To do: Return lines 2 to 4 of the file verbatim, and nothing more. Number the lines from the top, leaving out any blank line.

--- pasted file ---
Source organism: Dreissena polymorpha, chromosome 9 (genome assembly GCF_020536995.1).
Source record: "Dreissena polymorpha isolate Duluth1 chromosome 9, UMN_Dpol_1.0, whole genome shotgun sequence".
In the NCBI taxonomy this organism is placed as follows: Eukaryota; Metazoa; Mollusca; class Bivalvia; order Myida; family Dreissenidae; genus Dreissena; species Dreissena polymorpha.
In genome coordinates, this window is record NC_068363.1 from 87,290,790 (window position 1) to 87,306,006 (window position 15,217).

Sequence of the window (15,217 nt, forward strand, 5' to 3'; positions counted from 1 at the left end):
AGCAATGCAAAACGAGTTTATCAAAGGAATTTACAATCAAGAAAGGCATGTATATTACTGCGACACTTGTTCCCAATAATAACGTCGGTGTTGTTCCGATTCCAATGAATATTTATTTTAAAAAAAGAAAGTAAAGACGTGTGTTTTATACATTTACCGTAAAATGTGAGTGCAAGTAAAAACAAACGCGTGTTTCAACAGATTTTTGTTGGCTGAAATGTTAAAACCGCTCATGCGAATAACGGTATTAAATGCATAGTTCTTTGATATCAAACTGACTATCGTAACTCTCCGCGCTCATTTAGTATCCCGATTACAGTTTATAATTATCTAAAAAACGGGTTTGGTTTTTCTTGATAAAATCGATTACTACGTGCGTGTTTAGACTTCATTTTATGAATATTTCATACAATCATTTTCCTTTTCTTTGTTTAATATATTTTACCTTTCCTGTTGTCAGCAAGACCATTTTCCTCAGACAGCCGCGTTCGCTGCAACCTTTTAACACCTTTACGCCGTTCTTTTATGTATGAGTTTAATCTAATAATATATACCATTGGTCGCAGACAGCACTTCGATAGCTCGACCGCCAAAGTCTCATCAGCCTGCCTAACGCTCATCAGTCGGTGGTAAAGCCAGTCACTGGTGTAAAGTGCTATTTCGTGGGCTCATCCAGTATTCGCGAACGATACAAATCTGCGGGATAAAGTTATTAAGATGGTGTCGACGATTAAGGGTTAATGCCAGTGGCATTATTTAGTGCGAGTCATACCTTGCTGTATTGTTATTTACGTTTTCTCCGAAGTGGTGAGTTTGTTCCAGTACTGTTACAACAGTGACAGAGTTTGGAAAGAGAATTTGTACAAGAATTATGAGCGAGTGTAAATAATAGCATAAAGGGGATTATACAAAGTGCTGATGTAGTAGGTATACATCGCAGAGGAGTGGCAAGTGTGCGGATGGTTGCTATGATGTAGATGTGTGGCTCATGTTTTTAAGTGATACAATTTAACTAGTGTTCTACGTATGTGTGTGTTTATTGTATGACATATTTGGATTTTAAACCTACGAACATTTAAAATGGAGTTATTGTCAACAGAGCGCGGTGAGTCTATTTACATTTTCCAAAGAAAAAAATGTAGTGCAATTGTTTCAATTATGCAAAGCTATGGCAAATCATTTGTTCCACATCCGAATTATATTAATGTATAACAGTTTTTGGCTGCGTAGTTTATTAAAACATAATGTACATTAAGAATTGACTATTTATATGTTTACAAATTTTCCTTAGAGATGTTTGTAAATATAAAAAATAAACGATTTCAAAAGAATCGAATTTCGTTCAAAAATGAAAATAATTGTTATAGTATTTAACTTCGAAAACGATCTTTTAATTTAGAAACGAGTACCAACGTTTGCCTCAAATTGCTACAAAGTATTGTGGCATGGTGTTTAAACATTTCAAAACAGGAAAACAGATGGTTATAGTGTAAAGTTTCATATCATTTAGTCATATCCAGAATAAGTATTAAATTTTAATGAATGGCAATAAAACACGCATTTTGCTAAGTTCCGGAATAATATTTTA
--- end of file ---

Source record: "Dreissena polymorpha isolate Duluth1 chromosome 9, UMN_Dpol_1.0, whole genome shotgun sequence".
In the NCBI taxonomy this organism is placed as follows: Eukaryota; Metazoa; Mollusca; class Bivalvia; order Myida; family Dreissenidae; genus Dreissena; species Dreissena polymorpha.
In genome coordinates, this window is record NC_068363.1 from 87,290,790 (window position 1) to 87,306,006 (window position 15,217).